A blue “Fire door Keep shut” sign on a door doesn’t mean your fire door is automatically complient there are other
The most reliable way to identify a fire door is to look for its certification label. The Certifire label should appear on the top edge of the door leaf stating the manufacturer’s name and telephone number, the Certifre certification number and the fire rating of the door such as FD30 (30-minute fire resistance). This label shows that the door has been manufactured in accordance with the third-party accreditation for the purpose of a fire door, however it will only be affective as a fire door if it is installed and maintained correctly.
When correctly installed the gaps around the tops and sides of a fire door should be less than 4mm thick.
Intumescent seals are essential to prevent the spread of flames and smoke. They swell in heat to seal the gaps between the door and the frame. Open the door and check the frame for a thin strip running down the middle.
A fire door must have at least three hinges to be effective. Open the door and check all hinges are firmly fixed with no damage.
A fire door will have a closing mechanism on the top of the door to close itself firmly into the latch from a halfway-open position. It should not stick on the floor or on the frame. This mechanism ensures a fire door is always correctly closed to effectively prevent the spread of fire between different areas in a building and save lives. To check the mechanism, open the door halfway, let go and check that it closes itself firmly on the latch.
Types of fire door
There are different types of fire doors, ranging from the length of fire resistance offered, typically 30 or 60 minutes, to the materials used to construct them. Fire doors classified as FD30 and FD60 identify the length of time a particular door can resist the spread of fire.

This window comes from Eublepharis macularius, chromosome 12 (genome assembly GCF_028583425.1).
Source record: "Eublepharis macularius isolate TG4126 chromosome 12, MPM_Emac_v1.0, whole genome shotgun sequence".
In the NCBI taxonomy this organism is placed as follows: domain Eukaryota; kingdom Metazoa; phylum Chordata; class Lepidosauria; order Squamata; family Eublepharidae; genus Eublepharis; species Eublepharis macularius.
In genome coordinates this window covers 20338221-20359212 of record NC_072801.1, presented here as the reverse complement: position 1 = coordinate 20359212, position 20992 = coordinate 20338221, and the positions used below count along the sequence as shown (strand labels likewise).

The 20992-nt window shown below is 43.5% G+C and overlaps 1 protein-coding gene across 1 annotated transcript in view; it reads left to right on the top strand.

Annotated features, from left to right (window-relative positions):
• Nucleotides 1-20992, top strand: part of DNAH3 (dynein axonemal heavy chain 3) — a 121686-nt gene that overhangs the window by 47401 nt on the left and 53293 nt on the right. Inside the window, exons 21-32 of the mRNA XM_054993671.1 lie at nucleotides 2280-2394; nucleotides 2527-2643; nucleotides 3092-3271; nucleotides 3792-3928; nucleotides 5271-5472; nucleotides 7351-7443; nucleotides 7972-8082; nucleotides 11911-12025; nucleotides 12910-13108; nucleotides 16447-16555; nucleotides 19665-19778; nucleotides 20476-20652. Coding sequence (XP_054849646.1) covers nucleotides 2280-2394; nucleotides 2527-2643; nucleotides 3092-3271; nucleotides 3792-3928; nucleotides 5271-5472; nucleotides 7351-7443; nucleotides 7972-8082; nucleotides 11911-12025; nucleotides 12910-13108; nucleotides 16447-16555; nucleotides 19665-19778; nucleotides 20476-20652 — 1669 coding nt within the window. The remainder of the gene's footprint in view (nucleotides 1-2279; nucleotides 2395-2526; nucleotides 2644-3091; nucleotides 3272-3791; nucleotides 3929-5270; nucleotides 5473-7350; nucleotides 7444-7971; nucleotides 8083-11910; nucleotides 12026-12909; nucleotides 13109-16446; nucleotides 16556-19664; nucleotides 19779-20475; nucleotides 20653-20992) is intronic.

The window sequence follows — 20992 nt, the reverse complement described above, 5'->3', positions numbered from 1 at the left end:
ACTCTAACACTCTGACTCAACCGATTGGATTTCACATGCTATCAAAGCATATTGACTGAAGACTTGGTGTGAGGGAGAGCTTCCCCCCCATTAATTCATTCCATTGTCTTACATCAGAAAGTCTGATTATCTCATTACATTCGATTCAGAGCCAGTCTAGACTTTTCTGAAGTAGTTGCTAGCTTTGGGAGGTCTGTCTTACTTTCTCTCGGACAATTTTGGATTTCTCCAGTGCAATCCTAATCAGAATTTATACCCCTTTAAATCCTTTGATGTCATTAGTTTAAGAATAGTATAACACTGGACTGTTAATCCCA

Fire doors can be made from fire resistant glass, timber, minimum 44mm thickness, or steel.
The door itself is usually made from a solid timber frame, but they can sometimes be covered again in fire-resistant glass. This glass should be able to withstand exposure to the heat condition in a fire test for at least 60 minutes before it reaches a temperature high enough to soften it.
Around the edges of the door will be the intumescent seal, which is designed to expand when temperatures reach beyond 200°C to seal the gaps between the door and frame.
Fire doors are specially designed doors which, installed correctly, will contain fire for a minimum 30 minutes or maximum 60 minutes. Fire doors work as part of a fire protection system within a large commercial or public services building, or in a housing development where there are multiple residences such as an apartment block where they are a legal requirement under Building Regulations.